Minister blames Ukraine war for Tory local election losses

LONDON, UNITED KINGDOM - APRIL 25: Secretary of State for Digital, Culture, Media and Sport Lucy Frazer leaves 10 Downing Street after attending the weekly Cabinet meeting in London, United Kingdom on April 25, 2023. (Photo by Rasid Necati Aslim/Anadolu Agency via Getty Images)
Culture secretary Lucy Frazer has blamed the Tory losses in the local elections on the party being in power for 13 years, the pandemic and Russia’s invasion of Ukraine. (Getty Images)

A cabinet minister has claimed the Ukraine war is one of the reasons why the Conservatives lost more than 1,000 council seats in the local elections.

Culture secretary Lucy Frazer said the war - and by extension rising inflation - was the “context” in which 1,058 seats were lost.

“Let’s just look at the context in which those local elections took place,” Frazer told the BBC’s Sunday with Laura Kuenssberg programme.

“We’ve been in power for 13 years, we’ve just come out of a pandemic that’s affected everybody’s life and has affected the cost of living, we’re still at war in Ukraine and supporting Ukraine.”

There was no mention, however, of the two other governments she has served in during this parliamentary term: Boris Johnson’s scandal-hit premiership and Liz Truss’s disastrous 49-day spell as his successor.

Watch: Politics daily briefing: 7 May

Frazer didn’t recount, as “context”, how public support for Johnson drained away last year amid the Partygate scandal, with him becoming the first prime minister to receive a police fine (along with then-chancellor Rishi Sunak) for attending a party when COVID lockdown restrictions applied. He was eventually forced to quit last summer after a cabinet revolt against his leadership.

Nor did Frazer mention how Liz Truss, the shortest-serving prime minister in history, oversaw the infamous mini-budget, promising £45 billion of unfunded tax cuts, which caused economic chaos.

Sunak has responded to the council losses by once again listing his “five pledges”: to reduce inflation, boost the economy, reduce debt, cut NHS waiting lists and stop small boat crossings over the English Channel.

Prime Minister Rishi Sunak speaks during Britain's King Charles III and Camilla, Queen consort Coronation Ceremony inside Westminster Abbey in central London on May 6, 2023. - The set-piece coronation is the first in Britain in 70 years, and only the second in history to be televised. Charles will be the 40th reigning monarch to be crowned at the central London church since King William I in 1066. Outside the UK, he is also king of 14 other Commonwealth countries, including Australia, Canada and New Zealand. Camilla, his second wife, will be crowned queen alongside him and be known as Queen Camilla after the ceremony. (Photo by PHIL NOBLE / POOL / AFP) (Photo by PHIL NOBLE/POOL/AFP via Getty Images)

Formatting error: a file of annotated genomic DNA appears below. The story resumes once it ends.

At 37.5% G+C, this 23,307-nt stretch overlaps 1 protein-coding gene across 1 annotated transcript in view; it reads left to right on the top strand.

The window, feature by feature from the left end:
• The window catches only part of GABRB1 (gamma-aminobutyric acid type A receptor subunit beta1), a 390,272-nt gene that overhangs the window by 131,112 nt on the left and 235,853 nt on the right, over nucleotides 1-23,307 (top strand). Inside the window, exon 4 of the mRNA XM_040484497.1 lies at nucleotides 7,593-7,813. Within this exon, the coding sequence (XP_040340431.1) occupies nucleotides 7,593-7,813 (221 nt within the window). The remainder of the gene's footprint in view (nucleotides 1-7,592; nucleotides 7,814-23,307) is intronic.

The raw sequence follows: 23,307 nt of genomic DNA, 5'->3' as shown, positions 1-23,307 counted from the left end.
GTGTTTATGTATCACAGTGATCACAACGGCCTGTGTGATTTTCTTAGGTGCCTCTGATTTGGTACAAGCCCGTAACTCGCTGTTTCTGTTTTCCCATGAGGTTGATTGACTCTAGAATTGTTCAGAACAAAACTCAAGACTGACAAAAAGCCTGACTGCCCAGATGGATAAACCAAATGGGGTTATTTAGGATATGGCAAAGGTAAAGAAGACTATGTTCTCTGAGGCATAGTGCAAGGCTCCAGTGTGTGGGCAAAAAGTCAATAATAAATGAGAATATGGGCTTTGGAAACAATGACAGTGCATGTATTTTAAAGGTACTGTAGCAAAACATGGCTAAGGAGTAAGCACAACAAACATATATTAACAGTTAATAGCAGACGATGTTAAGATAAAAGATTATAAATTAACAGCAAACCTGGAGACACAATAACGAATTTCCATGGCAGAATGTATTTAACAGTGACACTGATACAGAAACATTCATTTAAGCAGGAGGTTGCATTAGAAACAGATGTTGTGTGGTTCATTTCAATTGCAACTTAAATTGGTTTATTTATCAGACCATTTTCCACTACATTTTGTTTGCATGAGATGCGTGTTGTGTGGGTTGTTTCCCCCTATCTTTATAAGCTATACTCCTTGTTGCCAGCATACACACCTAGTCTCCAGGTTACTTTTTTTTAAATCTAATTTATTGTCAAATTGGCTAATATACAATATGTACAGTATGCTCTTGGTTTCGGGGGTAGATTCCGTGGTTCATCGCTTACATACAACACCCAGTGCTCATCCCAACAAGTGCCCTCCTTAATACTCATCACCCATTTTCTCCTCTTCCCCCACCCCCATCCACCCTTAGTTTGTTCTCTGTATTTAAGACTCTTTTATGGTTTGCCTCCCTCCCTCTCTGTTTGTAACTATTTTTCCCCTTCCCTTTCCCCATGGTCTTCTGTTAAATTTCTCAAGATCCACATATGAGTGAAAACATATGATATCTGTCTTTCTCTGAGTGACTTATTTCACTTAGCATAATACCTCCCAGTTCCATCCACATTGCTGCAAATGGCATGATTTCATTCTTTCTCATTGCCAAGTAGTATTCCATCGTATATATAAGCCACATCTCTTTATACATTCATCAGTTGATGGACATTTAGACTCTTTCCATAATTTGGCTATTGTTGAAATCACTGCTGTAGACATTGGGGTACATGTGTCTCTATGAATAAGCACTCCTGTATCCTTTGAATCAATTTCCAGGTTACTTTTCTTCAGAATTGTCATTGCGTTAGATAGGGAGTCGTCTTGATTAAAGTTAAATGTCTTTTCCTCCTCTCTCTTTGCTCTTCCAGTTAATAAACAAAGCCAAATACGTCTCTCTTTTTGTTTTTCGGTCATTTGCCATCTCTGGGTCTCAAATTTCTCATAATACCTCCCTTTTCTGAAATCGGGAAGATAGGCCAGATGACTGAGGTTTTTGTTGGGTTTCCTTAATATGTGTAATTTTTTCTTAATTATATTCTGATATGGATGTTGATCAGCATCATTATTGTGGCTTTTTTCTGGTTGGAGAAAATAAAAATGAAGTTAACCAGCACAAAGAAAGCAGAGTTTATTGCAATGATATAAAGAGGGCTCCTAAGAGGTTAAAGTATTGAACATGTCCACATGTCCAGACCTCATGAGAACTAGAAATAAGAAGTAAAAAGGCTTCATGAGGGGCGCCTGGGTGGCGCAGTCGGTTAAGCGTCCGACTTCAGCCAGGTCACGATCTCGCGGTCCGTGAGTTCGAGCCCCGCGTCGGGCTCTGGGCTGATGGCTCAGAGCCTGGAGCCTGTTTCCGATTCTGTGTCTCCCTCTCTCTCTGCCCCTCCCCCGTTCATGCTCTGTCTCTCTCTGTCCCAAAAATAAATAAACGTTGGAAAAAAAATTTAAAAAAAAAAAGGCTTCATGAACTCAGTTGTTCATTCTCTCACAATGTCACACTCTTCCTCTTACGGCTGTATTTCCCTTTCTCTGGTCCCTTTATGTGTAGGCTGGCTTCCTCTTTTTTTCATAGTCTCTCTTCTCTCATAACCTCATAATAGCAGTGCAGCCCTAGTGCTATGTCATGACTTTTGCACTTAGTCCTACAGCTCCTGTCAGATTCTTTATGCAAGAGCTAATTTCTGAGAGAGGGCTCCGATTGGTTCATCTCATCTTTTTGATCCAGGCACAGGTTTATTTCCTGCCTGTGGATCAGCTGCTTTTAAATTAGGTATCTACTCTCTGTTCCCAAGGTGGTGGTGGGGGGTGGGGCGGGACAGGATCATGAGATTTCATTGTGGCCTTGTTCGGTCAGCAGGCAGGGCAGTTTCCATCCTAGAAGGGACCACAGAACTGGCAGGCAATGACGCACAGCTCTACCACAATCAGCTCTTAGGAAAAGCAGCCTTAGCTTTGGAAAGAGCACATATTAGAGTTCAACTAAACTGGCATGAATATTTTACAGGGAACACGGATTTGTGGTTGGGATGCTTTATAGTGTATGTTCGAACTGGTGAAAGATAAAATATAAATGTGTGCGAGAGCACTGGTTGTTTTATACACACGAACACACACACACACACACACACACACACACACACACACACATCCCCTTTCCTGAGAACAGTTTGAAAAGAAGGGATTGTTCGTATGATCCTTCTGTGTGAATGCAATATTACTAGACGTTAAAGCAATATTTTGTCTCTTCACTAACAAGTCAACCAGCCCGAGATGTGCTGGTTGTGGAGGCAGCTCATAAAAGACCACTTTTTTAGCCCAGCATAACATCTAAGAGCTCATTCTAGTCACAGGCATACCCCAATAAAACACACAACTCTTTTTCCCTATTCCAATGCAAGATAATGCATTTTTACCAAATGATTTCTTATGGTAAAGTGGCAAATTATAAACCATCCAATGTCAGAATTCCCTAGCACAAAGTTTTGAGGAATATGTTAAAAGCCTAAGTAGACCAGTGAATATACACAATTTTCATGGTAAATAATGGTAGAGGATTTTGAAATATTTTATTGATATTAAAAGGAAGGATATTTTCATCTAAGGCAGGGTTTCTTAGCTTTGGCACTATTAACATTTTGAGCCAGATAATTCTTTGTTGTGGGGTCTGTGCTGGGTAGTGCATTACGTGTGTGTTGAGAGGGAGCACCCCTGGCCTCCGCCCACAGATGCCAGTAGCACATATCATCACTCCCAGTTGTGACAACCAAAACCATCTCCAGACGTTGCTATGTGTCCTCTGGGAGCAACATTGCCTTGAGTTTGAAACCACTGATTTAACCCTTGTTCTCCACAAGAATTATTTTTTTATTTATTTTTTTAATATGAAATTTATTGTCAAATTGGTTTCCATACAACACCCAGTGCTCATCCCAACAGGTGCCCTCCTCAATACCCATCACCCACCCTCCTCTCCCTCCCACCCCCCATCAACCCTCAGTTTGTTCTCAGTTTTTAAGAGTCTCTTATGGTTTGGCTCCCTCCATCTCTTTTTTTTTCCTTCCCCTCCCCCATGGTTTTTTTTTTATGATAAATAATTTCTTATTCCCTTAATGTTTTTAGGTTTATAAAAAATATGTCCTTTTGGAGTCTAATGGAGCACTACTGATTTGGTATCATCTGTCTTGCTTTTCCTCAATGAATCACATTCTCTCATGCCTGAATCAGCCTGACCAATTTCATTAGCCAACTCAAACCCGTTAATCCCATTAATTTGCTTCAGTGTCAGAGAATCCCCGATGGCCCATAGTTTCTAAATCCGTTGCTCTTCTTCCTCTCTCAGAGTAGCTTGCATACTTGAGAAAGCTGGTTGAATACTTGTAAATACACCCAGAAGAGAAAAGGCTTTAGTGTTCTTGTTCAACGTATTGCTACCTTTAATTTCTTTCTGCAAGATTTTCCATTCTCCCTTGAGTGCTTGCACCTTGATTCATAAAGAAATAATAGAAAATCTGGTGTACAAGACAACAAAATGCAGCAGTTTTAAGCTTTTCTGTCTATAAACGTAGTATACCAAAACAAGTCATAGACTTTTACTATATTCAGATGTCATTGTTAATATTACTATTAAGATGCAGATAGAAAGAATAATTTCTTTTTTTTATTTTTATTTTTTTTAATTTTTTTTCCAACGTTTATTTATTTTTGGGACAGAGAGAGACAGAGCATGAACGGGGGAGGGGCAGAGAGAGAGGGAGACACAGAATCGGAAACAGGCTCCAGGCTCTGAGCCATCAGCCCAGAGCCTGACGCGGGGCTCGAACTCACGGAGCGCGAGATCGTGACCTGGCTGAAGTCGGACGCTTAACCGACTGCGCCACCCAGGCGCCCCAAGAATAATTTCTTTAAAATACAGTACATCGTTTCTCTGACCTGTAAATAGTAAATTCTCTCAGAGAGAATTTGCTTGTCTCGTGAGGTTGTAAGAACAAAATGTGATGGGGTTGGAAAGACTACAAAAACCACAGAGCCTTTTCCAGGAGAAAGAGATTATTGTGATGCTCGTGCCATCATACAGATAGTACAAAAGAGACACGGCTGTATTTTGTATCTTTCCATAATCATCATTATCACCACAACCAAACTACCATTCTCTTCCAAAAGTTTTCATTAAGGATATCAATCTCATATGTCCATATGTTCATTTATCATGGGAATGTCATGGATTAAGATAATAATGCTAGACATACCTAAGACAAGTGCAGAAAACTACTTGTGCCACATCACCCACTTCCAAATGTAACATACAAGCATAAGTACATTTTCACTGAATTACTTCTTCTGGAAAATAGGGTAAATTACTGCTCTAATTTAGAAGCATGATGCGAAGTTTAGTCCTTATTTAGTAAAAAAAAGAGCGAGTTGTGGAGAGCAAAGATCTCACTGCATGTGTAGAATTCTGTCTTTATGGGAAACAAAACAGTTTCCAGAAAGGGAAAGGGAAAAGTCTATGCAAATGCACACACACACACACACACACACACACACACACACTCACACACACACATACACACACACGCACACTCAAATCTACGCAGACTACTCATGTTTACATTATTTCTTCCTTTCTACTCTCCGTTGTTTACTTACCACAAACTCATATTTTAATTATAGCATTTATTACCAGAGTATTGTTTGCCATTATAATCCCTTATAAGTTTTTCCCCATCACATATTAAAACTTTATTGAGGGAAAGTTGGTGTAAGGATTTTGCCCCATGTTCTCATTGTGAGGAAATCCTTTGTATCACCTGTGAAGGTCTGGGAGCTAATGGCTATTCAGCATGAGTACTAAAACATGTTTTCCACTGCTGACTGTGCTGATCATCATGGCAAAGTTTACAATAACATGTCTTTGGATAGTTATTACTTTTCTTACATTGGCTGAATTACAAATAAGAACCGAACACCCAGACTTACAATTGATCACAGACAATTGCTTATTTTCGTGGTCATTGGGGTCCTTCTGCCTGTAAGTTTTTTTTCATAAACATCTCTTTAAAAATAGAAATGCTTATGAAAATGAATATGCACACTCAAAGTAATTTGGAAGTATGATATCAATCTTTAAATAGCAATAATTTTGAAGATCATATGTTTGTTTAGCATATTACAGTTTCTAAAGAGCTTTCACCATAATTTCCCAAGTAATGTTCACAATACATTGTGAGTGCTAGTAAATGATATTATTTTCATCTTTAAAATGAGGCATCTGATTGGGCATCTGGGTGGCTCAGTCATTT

Rishi Sunak speaks during the King's coronation on Saturday. (AFP via Getty Images)

Frazer added: “So the prime minister’s focusing, quite rightly, on what he’s heard over the last six months… about what people want us to deliver. They want us to cut inflation and do those other things he talked about.”

When it was suggested voters this week were rejecting his government, Frazer said they need to “see us deliver on those priorities”. She said one deliverable has been cutting inflation… which Kuenssberg pointed out is still at 10.1%.

It comes as Labour said it is “confident but not complacent” ahead of the next general election after gaining 536 council seats.

Read more: Senior Tories 'Looking Over Their Shoulders' As Lib Dems Make Huge Local Election Gains

Speaking to Sky’s Sophy Ridge On Sunday programme, shadow health secretary Wes Streeting said: “We are pretty pleased. The results that we saw right across England, in every corner of England, were encouraging.”

He added: “I think for the next general election Labour feels confident but not complacent."

Sunak, while conceding on Friday the results were “disappointing”, said he was “not detecting any massive groundswell of movement towards the Labour Party or excitement for its agenda”.